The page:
Kudos to the author and publisher for coming up with such an intriguing title. It's impossible not to wonder just who this "hidden workforce" is, and surprisingly, organizational development expert Dani Monroe reveals that an untapped source of talent is right under our noses: our current underutilized employees. Over the course of my career, I saw hundreds of extremely intelligent, well-credentialed men and women with master's degrees in business, degrees in engineering, math, technology, and liberal arts.
Kudos to the author and publisher for coming up with such an intriguing title. It's impossible not to wonder just who this "hidden workforce" is, and surprisingly, organizational development expert Dani Monroe reveals that an untapped source of talent is right under our noses: our current underutilized employees.
Over the course of my career, I saw hundreds of extremely intelligent, well-credentialed men and women with master's degrees in business, degrees in engineering, math, technology, and liberal arts. They all had a strong desire to succeed in their work, but they all faced unique organizational obstacles. For a variety of reasons, many of which it took me years to uncover and understand, these professionals represented silenced voices in their workplaces. They represented what I've now come to define as "untapped talent"--professionals with relevant skills and abilities who aren't making the most of them.Before we look at the "variety of reasons" that causes a person to languish in an organization never realizing his or her potential, let's define just who these folks are in context of Monroe's Untapped Talent. "Untapped" doesn't necessarily mean "unsuccessful," at least in the way we recognize. "Ironically, the people who fall short of their potential often appear as if they have achieved the upper-middle-class American dream," Monroe writes, explaining that despite outward appearances, these employees are often just going through the motions, no longer able to engage, not able to move forward. "They aren't just hidden. They are, in a word, unhappy." So this book isn't so much geared toward finding diamonds in the rough; instead, it's about polishing the slowly-tarnishing silver. The author is careful to acknowledge that it is the responsibility of both the organization and the employee to solve this problem, and emphasizes that both the person and the organization will benefit from solving said problem. "When you find yourself in the hidden workforce," Monroe warns, "...you lose. When that happens with the people on your team, your team and you lose. And your organization loses. And your customers and clients lose. And your community loses." In other words, everyone wins by recognizing untapped talent--even if that person is yourself. Monroe explains that there are a number of factors that contribute to losing good people within an organization: restricted access to the right people/mentors/resources/feedback, indoctrination or unification, seeing talent as nontransferable to other tasks/projects, promoting without training, assumptions about which people are appropriate for certain roles, exclusion from decision-making, and general passivity. At play here, she says, is an "unconscious bias" that limits our ability to be creative and progressive thinkers. So how can organizations change? First, address the culture. "[A] culture of talent stewardship begins with the informal practices of its leaders. These leaders take the time to get to know people throughout their organizations, not just those within their immediate sphere of influence." Then, appreciate the importance of soft skills (in addition to intelligence and technical skills.) "The nontangible nature of the skills makes it difficult for some people to recognize their importance in daily operations." And how can the employees change? Monroe tells us to become "personally sound" which includes self-awareness, confidence, just sort of settled with ourselves, so that we can clearly see what we bring to the table.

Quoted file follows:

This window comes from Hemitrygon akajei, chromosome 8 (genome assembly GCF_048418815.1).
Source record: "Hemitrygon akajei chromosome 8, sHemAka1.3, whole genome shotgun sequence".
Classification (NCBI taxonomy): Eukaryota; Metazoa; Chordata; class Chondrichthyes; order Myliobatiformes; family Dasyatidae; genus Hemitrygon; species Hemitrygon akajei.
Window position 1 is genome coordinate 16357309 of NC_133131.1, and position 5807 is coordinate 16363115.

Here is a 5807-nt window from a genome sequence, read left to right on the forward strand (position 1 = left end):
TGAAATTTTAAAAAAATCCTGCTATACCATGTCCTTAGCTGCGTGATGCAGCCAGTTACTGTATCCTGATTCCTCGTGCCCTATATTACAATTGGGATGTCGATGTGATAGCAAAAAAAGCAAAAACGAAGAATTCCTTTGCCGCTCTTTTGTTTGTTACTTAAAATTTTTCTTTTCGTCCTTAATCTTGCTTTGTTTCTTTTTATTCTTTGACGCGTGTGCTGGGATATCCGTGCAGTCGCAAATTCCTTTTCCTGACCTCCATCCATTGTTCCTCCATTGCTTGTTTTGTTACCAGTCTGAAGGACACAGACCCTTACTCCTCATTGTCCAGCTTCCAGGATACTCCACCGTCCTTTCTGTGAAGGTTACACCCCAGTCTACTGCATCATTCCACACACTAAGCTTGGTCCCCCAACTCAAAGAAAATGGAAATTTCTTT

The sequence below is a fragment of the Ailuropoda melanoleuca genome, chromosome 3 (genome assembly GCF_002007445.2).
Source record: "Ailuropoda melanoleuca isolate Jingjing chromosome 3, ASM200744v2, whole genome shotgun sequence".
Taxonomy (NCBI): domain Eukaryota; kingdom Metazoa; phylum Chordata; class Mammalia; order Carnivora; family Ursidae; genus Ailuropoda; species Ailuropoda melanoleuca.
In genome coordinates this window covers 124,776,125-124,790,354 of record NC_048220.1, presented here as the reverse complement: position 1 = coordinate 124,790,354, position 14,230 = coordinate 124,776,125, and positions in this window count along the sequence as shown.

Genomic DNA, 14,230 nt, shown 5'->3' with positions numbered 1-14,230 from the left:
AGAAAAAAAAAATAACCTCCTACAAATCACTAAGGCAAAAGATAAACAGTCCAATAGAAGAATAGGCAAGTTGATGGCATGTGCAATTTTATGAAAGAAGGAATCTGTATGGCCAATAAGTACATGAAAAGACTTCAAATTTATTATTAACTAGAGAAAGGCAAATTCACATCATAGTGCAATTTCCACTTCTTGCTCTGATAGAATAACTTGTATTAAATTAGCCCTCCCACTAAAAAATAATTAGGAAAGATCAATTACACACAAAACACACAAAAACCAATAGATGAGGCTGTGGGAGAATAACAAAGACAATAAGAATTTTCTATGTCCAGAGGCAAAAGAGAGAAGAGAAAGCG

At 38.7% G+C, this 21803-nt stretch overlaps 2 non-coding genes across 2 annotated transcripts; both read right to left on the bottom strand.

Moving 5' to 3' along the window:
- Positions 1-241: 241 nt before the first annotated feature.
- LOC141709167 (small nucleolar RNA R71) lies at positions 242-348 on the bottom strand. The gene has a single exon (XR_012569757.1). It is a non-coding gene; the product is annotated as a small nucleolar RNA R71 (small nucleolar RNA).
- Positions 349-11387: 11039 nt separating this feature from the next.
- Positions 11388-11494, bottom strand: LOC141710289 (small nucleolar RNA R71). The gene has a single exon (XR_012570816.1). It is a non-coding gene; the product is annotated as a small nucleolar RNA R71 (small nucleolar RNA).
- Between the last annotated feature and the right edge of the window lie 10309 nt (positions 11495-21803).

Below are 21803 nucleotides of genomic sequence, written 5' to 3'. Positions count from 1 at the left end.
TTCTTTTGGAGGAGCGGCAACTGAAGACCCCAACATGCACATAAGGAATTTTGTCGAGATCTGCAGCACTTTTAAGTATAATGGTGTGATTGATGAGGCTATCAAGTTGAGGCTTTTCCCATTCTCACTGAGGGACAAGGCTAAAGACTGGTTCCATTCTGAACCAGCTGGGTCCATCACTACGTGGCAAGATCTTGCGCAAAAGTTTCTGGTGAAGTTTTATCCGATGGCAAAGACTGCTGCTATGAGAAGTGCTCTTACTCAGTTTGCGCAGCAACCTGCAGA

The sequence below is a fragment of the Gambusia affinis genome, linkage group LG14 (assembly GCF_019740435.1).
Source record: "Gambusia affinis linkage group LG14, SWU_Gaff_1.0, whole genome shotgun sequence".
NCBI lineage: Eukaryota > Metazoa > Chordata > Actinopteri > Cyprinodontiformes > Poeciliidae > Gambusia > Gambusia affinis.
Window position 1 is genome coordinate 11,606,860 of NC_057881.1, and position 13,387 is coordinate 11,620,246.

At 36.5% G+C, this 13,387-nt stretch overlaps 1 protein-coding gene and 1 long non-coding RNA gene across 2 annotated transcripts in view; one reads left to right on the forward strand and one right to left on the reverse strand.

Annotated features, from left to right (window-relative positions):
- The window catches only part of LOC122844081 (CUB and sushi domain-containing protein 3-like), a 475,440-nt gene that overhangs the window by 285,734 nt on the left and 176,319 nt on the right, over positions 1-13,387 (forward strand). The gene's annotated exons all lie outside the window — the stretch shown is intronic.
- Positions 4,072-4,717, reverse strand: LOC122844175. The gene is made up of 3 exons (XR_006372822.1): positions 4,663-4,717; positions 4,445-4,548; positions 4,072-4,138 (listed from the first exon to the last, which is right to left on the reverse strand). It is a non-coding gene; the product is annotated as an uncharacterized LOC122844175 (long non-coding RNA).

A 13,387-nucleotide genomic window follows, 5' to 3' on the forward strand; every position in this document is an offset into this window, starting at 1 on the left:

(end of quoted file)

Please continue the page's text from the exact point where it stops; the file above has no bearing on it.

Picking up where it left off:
Getting to these untapped talents begins with a simple, but often difficult, three-step process. It starts with identifying our crucible moments. Then we must reflect on how those moments shaped us and where they are taking us. Finally we recognize ourselves with who we were, who we are, and who we want to become.Circling around to how this concentration on the self can help change an organization, Monroe says that after we have achieved a sense of personal soundness that (re)sparks our own engagement, it is important to mentor others. How do you recognize untapped talent in your organization? Typically, Monroe says, these people, no matter what work they currently do, display the 3 R's "resourcefulness, resilience, and resolve" and she closes the book with chapters on each. Untapped Talent is an efficient book and Monroe doesn't spend a lot of time offering anecdotes or case studies. Instead, she relies on her expertise to lay out this common conundrum and offer pragmatic fixes. But that's not to say the book lacks passion. Clearly Monroe is a champion of the underappreciated and/or the underperforming, and it is clear that helping people find fulfillment and achieve their potential motivates her work. Both leaders and employees can benefit greatly from reading Untapped Talent, in order to recognize that untapped talent within yourself or your organization.